About Kent Greenfield
Kent Greenfield is Professor of Law and Law Fund Research Scholar at Boston College Law School, where he teaches and writes in the areas of business law, constitutional law, decision making theory, legal theory, and economic analysis of law. He is the past Chair of the Section on Business Associations of the American Association of Law Schools. In addition, he is the author of the book The Myth of Choice, published in 2011 from Yale University Press, Prunsoop Publishing (in Korean), and BiteBack Publishing (UK). Kirkus Reviews stated in its review: “The author deftly debunks prevailing dogma about the infallibility of free markets, especially important during a time when, as he reports, one in seven Americans are poor." He is also the author of the book “The Failure of Corporate Law” published by University of Chicago Press. The book has been called “simply the best and most well-reasoned progressive critique of corporate law yet written,” and the Law and Politics Book Review said that “it merits a place alongside Berle and Means, [and] Easterbrook and Fischel.”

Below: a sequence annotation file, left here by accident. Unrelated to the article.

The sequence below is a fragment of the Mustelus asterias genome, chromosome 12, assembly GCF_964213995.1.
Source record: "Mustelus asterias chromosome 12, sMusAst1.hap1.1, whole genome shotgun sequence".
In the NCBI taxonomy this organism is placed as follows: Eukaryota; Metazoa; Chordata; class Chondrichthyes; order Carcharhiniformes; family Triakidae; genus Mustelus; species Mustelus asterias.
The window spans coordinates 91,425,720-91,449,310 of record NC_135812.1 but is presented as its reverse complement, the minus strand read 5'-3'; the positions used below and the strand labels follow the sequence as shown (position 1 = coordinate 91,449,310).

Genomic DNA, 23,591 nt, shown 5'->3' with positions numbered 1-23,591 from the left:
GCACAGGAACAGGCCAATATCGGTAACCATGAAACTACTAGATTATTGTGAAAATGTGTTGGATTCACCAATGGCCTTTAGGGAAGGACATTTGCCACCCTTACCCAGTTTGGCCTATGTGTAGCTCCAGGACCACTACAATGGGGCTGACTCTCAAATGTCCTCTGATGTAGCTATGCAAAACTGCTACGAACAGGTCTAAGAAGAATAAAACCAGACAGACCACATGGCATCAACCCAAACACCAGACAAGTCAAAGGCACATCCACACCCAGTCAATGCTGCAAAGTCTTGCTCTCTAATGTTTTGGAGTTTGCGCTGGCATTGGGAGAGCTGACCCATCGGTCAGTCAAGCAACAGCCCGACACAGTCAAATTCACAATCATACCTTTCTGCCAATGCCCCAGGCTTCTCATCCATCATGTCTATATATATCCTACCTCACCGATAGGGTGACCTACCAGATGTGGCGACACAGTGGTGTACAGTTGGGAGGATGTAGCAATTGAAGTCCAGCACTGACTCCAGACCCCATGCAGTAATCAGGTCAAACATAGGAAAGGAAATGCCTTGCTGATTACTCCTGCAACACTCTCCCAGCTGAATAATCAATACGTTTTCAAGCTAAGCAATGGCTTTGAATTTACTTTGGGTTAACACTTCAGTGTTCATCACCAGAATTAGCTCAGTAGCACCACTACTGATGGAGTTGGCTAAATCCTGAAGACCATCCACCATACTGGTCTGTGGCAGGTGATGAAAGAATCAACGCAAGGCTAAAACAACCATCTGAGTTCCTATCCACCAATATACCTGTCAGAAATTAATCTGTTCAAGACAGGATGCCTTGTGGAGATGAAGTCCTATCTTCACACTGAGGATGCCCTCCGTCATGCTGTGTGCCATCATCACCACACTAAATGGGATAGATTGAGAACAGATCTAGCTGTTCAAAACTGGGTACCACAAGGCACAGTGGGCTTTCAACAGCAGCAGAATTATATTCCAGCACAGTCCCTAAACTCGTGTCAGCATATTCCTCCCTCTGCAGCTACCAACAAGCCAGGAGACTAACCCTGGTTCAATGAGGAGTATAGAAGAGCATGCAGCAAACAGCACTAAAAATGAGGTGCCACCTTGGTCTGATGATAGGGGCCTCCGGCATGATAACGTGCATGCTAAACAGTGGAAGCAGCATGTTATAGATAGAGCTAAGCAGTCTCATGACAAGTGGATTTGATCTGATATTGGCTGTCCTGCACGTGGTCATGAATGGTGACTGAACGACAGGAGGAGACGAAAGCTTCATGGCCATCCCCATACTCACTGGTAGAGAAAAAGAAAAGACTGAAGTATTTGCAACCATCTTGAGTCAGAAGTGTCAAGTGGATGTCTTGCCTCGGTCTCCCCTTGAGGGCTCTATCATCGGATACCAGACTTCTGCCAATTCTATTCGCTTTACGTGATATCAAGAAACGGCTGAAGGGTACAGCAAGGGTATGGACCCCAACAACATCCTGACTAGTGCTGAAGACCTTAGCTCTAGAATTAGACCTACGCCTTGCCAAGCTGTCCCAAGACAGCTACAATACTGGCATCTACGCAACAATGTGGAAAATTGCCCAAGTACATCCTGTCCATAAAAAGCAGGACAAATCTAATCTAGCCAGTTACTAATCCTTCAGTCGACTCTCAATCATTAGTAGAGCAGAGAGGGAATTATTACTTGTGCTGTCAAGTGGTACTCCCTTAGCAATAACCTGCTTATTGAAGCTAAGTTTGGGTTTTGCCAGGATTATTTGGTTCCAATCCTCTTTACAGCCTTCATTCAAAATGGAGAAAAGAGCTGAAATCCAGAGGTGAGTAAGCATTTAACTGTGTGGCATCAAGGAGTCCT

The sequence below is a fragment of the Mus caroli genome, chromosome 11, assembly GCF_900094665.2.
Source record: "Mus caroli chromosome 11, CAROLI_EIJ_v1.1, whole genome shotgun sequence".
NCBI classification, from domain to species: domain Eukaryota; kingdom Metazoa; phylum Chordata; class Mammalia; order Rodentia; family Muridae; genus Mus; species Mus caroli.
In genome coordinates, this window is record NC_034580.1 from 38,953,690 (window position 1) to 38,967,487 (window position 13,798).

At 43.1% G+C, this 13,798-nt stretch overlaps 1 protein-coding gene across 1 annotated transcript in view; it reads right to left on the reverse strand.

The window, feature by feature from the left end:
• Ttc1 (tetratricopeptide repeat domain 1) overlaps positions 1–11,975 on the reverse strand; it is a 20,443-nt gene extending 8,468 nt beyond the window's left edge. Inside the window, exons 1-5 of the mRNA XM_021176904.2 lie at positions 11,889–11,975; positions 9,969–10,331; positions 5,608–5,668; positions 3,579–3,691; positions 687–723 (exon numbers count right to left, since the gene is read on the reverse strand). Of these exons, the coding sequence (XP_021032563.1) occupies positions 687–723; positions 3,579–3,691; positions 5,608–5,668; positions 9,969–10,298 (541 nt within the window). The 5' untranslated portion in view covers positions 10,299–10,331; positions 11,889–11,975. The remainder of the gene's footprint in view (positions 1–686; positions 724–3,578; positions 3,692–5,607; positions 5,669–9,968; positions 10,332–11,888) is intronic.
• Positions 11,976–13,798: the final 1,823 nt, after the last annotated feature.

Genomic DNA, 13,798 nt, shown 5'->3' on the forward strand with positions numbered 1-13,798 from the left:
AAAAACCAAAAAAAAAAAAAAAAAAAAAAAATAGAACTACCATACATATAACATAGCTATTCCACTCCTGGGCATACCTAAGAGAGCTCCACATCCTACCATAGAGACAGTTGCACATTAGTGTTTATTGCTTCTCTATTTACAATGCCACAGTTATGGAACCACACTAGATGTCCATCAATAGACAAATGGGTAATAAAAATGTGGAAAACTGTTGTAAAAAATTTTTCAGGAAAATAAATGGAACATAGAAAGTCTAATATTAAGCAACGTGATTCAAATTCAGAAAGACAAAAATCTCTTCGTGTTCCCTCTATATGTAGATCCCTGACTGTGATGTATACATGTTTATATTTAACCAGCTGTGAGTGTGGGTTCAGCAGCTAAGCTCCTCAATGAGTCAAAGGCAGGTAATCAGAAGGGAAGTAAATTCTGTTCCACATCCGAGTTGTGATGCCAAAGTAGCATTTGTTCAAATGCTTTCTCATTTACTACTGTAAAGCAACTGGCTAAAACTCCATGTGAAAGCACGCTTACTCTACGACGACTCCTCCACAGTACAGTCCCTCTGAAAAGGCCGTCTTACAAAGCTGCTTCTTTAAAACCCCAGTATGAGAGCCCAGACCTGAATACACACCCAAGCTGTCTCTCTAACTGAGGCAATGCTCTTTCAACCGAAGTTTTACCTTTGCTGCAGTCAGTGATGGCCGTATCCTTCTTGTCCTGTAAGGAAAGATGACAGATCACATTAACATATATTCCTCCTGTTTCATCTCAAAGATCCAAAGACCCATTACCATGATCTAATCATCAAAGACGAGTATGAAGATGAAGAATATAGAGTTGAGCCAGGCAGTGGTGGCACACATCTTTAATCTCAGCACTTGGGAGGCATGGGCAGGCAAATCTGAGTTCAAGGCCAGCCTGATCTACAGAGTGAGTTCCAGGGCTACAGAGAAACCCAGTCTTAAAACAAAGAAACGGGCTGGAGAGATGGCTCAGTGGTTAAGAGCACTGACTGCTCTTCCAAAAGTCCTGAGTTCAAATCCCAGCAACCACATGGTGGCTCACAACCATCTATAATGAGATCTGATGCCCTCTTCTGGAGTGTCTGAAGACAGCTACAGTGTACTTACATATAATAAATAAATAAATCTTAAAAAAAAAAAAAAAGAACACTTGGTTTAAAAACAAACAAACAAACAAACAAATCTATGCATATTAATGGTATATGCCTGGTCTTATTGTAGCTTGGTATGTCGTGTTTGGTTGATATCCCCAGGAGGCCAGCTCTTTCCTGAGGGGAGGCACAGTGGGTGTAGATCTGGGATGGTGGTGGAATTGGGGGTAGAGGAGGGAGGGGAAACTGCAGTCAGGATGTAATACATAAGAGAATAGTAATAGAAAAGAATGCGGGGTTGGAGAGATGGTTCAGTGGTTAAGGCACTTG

Greenfield also has had journal articles published in the Yale Law Journal, the Virginia Law Review, the Boston College Law Review, the George Washington Law Review, and Constitutional Commentary, among others. His articles are widely cited, and he has been called “the leading figure” and “the most creative thinker” in the progressive, stakeholder school of corporate law scholarship.
Greenfield has lectured in 36 states, 9 countries, and at over 100 institutions (including Harvard, Yale, Brown, Stanford, the University of Chicago, the University of Michigan, and the London School of Economics). His opinion essays have appeared in the New York Times, the Washington Post, the Boston Globe, the Atlantic, the Washington Monthly, the American Prospect, Salon, and the Nation.
Greenfield consults with litigators on issues of corporate accountability. He was instrumental in developing the theory of the cases brought against Unocal Corporation for alleged human rights violations committed by the company in Burma and against Hershey Corporation for the alleged use of child labor in West Africa.